|AquariusRadar||Amelia Earhart Mystery|
|Blog||Amelia Earhart's flight: this sketch of the flight path and radio bearings show how an error of the direction finding equipment would lead a person who trusted the technology to say, in a very desperate situation, "we are on you, but cannot see you!" The sketch shows how Noonan's celestial fixes were used until shortly before the approach to Howland, just as the sun came up. The LF homing beacon from the Itasca was missing so Amelia then began to use the LF radio navigation RDF loop to find Wake Island and Honolulu and to triangulate a position fix. There is a question as to whether the Itasca ever broadcast a non directional homing beacon(voice) at 333KC or 545KC, per her pre-flight direction, and if they ever switched to voice broadcast on 500 KC( because that's the international distress) from 425KC code for Amelia to use once they realized she was in trouble. While the direction finding error would still exsist, continous correction in flight would lead the flight directly to the Itasca, had the LF homing beacon been broadcast. In pre-flight telegrams, Amelia never instructed the Itasca to not broadcast a LF homing beacon. Other than 425KC coded, which Amelia was not considering, the Itasca telegraph communications do not mention any other LF homing beacon frequency, but Amelia certainly anticipated one(333Kc or 545Kc) as she had the DF radio capability repaired /calibrated before departure. Considering the long and twisted routing of the Itasca telegrams, the flight may have never received the Itasca frequency message. After having been instructed otherwise, why the Itasca chose an out of band frequency is not known. Amelia may have passed on every Morse coded signal, including 425KC had she been able to receive it, looking for voice transmissions.||While all "solutions" to Amelia Earhart's disappearance, including this one, are mostly conjecture and speculation, this mystery won't be resolved until divers investigate the object on the floor of the Hull Island lagoon. In 1972, I overheard a chopper crew chief say,"I think there is a WII airplane down there." And why did the Itasca fail to broadcast on the 333Kc frequency as directed by Amelia? The plane will not be found at Nikumaroro, but rather at Orona.|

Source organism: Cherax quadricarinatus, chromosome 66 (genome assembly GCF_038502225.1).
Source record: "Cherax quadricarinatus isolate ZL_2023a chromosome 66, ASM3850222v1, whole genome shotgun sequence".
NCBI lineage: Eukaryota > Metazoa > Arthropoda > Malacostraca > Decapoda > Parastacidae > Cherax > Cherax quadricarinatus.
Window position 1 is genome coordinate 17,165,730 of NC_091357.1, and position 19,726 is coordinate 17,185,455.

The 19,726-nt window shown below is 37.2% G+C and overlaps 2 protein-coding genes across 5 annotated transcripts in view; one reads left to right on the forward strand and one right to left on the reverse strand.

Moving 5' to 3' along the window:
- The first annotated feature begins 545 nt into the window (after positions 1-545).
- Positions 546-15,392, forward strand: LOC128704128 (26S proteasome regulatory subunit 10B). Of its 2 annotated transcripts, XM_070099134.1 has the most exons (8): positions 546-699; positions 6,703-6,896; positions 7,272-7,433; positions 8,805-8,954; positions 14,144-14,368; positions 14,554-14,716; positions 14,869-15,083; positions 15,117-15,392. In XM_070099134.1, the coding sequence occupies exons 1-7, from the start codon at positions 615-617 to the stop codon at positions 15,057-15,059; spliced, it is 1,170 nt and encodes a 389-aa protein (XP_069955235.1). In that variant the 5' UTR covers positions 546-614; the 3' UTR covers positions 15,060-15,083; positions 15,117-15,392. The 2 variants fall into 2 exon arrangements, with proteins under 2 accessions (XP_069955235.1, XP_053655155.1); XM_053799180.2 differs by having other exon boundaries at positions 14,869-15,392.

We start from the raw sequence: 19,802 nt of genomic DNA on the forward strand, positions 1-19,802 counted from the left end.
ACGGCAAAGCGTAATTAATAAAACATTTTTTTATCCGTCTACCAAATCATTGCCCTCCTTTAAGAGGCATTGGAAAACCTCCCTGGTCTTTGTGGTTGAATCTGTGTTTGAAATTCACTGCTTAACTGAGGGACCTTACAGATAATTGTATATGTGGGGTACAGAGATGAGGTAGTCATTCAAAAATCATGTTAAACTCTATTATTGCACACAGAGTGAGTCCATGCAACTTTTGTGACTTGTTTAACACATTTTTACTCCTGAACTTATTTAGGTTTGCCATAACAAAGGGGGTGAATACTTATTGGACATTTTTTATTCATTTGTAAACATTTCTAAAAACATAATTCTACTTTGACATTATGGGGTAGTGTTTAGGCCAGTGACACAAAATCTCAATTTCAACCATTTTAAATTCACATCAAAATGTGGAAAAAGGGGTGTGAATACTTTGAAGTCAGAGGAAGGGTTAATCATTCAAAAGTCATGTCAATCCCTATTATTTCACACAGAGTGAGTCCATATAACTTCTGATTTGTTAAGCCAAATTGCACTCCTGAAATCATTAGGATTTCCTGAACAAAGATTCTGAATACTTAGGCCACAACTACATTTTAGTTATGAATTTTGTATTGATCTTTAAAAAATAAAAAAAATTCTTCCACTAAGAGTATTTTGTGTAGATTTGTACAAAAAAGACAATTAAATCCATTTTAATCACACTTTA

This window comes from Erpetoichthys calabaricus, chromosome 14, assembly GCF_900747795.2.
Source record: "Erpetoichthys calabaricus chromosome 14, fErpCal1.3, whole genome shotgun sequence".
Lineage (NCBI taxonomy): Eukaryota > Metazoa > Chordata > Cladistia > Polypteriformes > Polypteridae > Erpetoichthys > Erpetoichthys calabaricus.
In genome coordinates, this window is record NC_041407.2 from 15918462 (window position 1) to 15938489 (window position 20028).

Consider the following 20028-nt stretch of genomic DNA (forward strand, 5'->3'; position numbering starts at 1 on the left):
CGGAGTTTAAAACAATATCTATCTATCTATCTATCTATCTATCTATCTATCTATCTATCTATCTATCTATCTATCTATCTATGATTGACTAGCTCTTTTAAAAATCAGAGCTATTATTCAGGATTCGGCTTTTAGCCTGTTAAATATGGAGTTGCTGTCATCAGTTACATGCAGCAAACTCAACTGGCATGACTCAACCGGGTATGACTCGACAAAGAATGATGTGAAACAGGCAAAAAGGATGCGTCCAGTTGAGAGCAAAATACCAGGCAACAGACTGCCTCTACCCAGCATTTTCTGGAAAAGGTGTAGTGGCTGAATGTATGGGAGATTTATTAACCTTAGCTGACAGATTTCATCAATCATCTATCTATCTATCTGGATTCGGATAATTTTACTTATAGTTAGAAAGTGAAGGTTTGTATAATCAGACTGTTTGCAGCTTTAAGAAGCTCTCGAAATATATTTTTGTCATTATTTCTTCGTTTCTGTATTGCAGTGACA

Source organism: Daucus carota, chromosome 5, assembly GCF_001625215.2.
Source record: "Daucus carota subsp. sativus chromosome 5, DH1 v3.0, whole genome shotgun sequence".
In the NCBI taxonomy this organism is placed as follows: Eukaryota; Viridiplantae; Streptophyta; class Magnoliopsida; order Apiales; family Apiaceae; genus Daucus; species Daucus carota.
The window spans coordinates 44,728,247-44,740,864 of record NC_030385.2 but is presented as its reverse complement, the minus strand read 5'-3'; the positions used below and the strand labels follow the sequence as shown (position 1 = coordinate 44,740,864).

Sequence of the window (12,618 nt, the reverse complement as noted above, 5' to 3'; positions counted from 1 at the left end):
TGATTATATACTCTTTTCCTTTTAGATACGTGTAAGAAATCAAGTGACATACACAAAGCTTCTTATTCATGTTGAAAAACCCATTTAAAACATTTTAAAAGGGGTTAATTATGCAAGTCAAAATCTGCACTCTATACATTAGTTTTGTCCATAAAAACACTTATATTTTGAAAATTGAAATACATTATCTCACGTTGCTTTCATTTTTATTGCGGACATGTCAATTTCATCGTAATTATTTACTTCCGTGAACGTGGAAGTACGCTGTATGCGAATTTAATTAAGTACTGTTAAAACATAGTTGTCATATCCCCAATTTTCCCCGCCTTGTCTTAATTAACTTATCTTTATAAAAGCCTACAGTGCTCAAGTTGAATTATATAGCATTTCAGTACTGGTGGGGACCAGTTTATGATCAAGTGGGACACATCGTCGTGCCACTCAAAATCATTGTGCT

|Hydrology Concept||Many hypothetical explanations of the disappearance and demise of Amelia Earhart and her navigator, Fred Noonan, and the Lockheed Electra aircraft with which she hoped to circumnavigate the globe have been proposed. This is another, very similiar to some others, but different in that it answers one important question; how did the authenticated radio broadcasts from the Phoenix Islands originate without more evidence of the Electra crash on the islands of the region? This island group is now part of Kiribati with new names for all the islands; but the old names are used here for reference to the history of the times.||
The Navy commandant's telegram to the Itasca about RDF frequency to be used. What did the radiomen aboard the Itasca think the statement "Use 333KC.." meant? Immediately following, a clarification detailing exacting frequency coverage of the RDF receiver bands 200-400KC and 487-1500KC was sent in a separate telegram, not shown here. Why did they choose a [425KC] frequency, an out of band frequency, and certainly "near the end of band", and one Amelia could not receive, contrary to Amelia's direct request? Other Investigators, including TIGHAR, seem completely unaware of this fact.
|Stormwater Abatement||Voice your opinion about Amelia's final adventure: Visit the Amelia Earhart blog here|
|Cloud Seeding Augmentation|